The human-animal bond persists through war and peace. Volunteers and charities looked after animals despite a considerable risk of personal harm, and many pets actively safeguarded their owners.

As we look back on VE day, let us be sure to remember and appreciate the important role animals played and continue to play in our life.

Veterinary Nursing Awareness Month

May is Veterinary Nursing Awareness Month. This campaign, led by the British Veterinary Nursing Association (BVNA), aims to raise awareness of the importance of the role of the veterinary nursing profession to the public. 

Veterinary nurses are an integral part of the veterinary team at Milbourn Equine and are vital for the smooth running of any veterinary practice.  As well as providing expert nursing care for poorly animals, veterinary nurses also play a significant role in supporting horse owners in keeping their horses healthy.  They carry out essential clinical work and are skilled in undertaking a range of diagnostic tests, treatments and minor surgical procedures, with veterinary support.  Registered Veterinary Nurses have the technical knowledge and hands-on expertise to care for animals with skill and empathy.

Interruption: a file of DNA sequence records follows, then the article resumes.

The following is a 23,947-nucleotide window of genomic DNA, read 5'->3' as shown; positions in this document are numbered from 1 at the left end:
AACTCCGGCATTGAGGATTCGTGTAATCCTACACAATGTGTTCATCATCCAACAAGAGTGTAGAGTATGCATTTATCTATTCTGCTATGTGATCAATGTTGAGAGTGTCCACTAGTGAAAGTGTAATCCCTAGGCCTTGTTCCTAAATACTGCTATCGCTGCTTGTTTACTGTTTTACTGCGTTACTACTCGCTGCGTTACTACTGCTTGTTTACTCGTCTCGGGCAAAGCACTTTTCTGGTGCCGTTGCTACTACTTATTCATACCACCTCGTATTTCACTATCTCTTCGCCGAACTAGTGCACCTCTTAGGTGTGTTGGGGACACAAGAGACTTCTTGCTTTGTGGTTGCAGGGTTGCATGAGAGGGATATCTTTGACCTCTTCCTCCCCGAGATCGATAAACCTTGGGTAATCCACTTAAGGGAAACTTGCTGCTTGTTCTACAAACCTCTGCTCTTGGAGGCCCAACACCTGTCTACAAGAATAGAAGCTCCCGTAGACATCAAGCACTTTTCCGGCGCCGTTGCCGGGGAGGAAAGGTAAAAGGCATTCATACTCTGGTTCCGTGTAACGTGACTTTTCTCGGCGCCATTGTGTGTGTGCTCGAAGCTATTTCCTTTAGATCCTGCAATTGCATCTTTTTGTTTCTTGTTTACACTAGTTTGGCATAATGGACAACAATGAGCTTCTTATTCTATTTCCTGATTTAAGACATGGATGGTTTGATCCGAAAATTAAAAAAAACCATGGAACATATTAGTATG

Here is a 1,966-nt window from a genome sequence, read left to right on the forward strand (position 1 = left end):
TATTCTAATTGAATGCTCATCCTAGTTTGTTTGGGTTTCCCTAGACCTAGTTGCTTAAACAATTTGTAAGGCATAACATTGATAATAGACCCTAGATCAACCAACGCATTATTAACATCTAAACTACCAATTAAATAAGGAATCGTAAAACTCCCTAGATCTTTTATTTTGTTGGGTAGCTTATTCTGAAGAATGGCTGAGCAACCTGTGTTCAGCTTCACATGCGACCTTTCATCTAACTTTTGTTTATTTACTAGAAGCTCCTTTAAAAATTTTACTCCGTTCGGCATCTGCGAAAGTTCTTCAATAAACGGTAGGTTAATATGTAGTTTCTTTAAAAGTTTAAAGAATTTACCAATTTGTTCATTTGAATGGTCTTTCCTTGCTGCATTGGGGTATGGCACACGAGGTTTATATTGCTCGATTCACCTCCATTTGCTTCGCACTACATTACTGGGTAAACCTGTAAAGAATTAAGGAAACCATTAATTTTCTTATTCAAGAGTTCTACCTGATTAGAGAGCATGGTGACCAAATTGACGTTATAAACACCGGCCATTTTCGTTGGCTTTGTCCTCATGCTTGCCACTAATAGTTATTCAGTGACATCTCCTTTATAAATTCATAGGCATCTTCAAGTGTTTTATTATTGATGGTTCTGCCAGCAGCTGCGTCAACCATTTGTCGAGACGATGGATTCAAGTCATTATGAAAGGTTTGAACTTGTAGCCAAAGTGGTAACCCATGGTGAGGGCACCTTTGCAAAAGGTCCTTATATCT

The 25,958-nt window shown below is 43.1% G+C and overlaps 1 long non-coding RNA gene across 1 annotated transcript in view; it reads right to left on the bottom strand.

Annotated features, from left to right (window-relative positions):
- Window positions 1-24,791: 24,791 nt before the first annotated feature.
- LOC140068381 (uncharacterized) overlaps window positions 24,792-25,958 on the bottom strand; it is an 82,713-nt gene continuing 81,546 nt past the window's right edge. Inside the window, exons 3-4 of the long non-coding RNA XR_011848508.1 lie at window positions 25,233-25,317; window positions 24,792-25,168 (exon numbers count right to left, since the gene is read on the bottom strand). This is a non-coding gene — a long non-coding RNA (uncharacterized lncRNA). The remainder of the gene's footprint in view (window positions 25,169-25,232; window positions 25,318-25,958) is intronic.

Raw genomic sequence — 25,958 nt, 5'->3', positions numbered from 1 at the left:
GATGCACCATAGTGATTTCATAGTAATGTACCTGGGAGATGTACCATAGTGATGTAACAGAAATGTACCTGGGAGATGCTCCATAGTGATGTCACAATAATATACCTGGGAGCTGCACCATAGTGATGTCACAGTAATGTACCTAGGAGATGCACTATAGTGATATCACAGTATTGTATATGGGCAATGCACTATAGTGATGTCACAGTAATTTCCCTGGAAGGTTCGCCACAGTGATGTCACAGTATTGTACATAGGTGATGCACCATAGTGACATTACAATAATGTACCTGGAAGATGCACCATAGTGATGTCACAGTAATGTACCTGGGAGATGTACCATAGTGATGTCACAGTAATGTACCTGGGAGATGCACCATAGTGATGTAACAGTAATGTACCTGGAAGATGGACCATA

At Milbourn Equine, we are extremely proud of our veterinary nurses. We have an amazing team who are dedicated to supporting our clients and their horses.  Even during this challenging time, some of our nurses are still working in-practice helping to support emergency and urgent cases. 

To find out more about role of RVNs in veterinary practice, or if you are interested in finding out more about a career in veterinary nursing, visit the BVNA website at www.bvna.org.uk/a-career-in-veterinary-nursing/a-career-in-veterinary-nursing.